EL TOPO (1970)
Directed by: Alejandro Jodorowsky
Starring: Alejandro Jodorowsky
My second review of Jodorowsky! And trust me, I’ll review La Montaña Sagrada too, but I need all my strength for that one…
Now some of you guys may be wondering why I’m reviewing Jodorowsky’s films in anachronic order. After all, I reviewed first Santa Sangre, which is one of his last films, yet now I’m reviewing El Topo, which is his first famous film, and later I’m reviewing La Montaña Sagrada, which is immediately after. Well, there IS an order to these films: it is order of WEIRDNESS. Jodorowsky is nothing if not abstract, and El Topo was definitely a sign of things to come. As weird and symbolic as Santa Sangre was, it was actually Jodorowsky’s most mainstream, least confusing film. El Topo is NOT mainstream, by any means, and while it doesn’t yet reach the true potential for weirdness Jodorowsky has, it’s a very abstract and symbolic film, heavy in imagery and religious undertones.
El Topo starts with the title character riding in the middle of the desert with his son. He gives him a toy and a picture of the child’s mother, and tells him to bury them in the sand. This symbolizes(get ready to read that word a lot in this review) burying his childhood and walking towards adulthood, a rite of passage. Immediately the beginning credits start, and we listen to a narrator telling us about the source of the gunslinger’s title:
“The mole(el topo) is an animal that digs tunnels under the ground. In search of the sun, it sometimes comes to the surface. When it sees the sun, it is blinded.”
That opening narration sets the tone for the entire film: a quest for enlightenment which leads to its protagonist’s doom. It is the tale of a Byronic hero, proud and confident in his abilities, who is brought down by his own hubris and tries to look for enlightenment as a way to put his life back together.
El Topo’s first adventure is to avenge the slaughter of a village by bandits. After saving the villagers, he is tempted by a woman from the village into taking her as his woman and leaving his son behind, his first act of selfishness and a step towards his eventual fall. The woman is delighted to be El Topo’s woman, but shows immense selfishness. While in an oasis, she drinks from it and remarks it is bitter. El Topo then stirs the water with a tree branch and tells the story of how the people of Israel, dying of thirst, begged Moses to find water, and when he did it was bitter. The bitter water they called Marah. El Topo and the woman then drink from the oasis which is now sweet water, and El Topo declares he will call the woman Marah, for she is like bitter water. Unknown to El Topo, this title would be completely appropriate, as will be shown later in the film.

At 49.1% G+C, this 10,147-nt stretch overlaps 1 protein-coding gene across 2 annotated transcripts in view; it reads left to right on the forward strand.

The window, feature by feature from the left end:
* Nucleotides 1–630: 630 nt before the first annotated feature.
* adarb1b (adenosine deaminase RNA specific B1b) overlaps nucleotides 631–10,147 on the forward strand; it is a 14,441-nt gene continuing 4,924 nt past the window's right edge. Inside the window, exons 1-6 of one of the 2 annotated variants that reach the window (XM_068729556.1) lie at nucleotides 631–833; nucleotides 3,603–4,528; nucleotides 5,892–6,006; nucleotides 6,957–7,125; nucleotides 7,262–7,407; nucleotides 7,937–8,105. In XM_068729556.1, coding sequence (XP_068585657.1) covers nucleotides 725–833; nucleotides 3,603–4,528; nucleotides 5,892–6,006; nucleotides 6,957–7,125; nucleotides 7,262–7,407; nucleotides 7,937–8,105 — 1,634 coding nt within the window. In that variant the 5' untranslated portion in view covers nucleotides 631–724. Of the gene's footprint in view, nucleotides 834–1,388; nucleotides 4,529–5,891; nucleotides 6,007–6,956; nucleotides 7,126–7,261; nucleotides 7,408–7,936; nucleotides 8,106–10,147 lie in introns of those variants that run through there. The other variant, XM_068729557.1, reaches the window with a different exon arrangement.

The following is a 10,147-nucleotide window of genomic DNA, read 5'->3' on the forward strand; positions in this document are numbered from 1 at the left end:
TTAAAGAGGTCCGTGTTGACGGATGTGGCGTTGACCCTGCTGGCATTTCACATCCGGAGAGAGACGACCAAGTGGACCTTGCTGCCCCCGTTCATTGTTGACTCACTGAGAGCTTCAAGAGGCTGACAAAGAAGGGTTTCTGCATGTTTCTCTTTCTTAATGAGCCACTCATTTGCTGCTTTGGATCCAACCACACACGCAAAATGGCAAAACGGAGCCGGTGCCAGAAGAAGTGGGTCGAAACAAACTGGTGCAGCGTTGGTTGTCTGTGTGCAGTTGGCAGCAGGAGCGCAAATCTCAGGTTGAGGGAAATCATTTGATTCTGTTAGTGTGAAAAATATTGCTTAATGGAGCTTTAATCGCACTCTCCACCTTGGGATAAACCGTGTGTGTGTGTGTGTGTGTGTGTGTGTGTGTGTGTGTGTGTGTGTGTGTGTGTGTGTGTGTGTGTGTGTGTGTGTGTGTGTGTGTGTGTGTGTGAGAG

El Topo teaches Marah ways to survive in the desert, how to find food and water. During this scene, he shows he is a highly spiritual being: he entrusts God to provide and he finds sustenance. Marah, meanwhile, finds nothing, and does nothing but complain. Eventually, El Topo attacks Marah, stripping her naked, as if peeling away her doubts and lack of faith, and she finally manages to find food and water by herself. He has gifted her with wisdom. He is a master of sorts, and Marah a less than enthusiastic student. However, Marah is not satisfied: she asks El Topo if he loves her, to which he answers yes, but she replies that he does not love him, for he needs to be the best. She then tells him that, in the desert, there are four masters of the gun, and that El Topo needs to defeat them to be the best. She becomes a tempter, leading El Topo to try to reach beyond his grasp.
This is one of the best parts of the film: El Topo on his quest to defeat the gun masters. While he does so, a mysterious gunwoman(with a man’s voice, it’s that kind of movie) follows El Topo an Marah from afar. Each of the masters is a philosopher, using the gun as a tool for spiritual enlightenment. The first master has learned to not be hurt by bullets by letting them go through him without offering resistance. The second master is dedicated to his mother to the point he is empty from desire, and as such can wiled he gun with amazing precision. The third master has a handcrafted gun he made himself which can only fire one bullet, but it’s all he needs, for he always aims true for the heart. The fourth master has nothing, craves nothing, cares for nothing, so he has nothing be taken from him. As he fights the masters, the gunwoman starts to seduce Marah, but she rejects her seductions… at first…